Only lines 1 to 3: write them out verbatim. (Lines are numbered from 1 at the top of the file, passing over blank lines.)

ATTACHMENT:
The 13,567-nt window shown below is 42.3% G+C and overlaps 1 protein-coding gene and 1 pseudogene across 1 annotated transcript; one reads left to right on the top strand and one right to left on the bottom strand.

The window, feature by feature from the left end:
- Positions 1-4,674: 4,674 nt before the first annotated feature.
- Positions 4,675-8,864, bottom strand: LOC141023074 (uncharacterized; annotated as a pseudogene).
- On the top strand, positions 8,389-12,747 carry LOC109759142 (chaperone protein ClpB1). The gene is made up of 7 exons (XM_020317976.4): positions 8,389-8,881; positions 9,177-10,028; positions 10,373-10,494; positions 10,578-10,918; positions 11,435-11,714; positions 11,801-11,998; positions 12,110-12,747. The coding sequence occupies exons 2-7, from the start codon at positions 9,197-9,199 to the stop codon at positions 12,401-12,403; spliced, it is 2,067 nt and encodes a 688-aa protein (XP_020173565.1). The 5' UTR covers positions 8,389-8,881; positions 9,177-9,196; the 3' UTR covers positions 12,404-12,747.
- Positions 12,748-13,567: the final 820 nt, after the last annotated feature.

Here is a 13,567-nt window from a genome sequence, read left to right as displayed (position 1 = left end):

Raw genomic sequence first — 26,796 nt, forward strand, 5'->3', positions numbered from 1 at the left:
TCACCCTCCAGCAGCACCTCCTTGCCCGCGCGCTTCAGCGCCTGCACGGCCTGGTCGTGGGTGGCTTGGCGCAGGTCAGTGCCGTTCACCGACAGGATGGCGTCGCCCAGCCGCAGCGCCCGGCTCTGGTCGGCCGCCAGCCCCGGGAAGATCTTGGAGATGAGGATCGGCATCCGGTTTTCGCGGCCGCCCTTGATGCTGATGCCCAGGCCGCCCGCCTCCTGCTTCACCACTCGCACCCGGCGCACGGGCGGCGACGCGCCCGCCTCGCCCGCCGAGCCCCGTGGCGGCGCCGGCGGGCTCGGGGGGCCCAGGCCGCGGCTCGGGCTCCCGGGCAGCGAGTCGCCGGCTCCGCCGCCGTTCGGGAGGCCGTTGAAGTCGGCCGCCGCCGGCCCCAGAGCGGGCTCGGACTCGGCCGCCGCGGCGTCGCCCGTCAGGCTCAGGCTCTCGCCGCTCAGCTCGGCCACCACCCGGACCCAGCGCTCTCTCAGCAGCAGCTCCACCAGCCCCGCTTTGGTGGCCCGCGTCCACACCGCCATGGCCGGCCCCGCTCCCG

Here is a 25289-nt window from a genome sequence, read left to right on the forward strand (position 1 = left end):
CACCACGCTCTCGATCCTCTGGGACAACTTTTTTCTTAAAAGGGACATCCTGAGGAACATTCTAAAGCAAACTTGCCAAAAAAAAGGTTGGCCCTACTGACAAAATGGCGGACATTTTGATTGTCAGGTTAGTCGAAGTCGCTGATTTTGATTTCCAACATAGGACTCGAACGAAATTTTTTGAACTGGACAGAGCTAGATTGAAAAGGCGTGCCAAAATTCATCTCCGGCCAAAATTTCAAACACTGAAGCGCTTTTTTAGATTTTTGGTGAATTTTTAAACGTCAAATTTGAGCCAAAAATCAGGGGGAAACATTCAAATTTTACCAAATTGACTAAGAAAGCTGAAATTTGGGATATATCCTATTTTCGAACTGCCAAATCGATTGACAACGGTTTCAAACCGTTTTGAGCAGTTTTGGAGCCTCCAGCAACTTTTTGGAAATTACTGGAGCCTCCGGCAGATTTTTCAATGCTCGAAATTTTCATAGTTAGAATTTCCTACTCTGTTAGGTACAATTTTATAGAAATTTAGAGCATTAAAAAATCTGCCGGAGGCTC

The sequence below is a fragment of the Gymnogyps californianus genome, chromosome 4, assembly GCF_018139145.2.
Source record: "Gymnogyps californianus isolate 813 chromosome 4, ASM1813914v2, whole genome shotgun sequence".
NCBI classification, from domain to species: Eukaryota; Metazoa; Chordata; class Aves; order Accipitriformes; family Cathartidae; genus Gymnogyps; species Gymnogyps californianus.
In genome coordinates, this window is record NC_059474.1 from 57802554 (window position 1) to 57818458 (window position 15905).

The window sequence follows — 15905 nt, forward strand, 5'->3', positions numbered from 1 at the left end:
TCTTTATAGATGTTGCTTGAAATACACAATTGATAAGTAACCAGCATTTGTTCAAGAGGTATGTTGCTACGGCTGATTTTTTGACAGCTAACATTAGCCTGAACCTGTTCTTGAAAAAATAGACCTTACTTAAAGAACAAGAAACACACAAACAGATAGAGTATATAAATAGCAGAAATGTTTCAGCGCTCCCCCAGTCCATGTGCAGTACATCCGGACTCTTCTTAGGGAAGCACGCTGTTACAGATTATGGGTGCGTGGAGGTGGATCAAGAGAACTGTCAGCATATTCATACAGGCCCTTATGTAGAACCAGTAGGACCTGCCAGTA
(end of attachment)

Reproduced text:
The 13,567-nt window shown below is 42.3% G+C and overlaps 1 protein-coding gene and 1 pseudogene across 1 annotated transcript; one reads left to right on the top strand and one right to left on the bottom strand.

The window, feature by feature from the left end:
- Positions 1-4,674: 4,674 nt before the first annotated feature.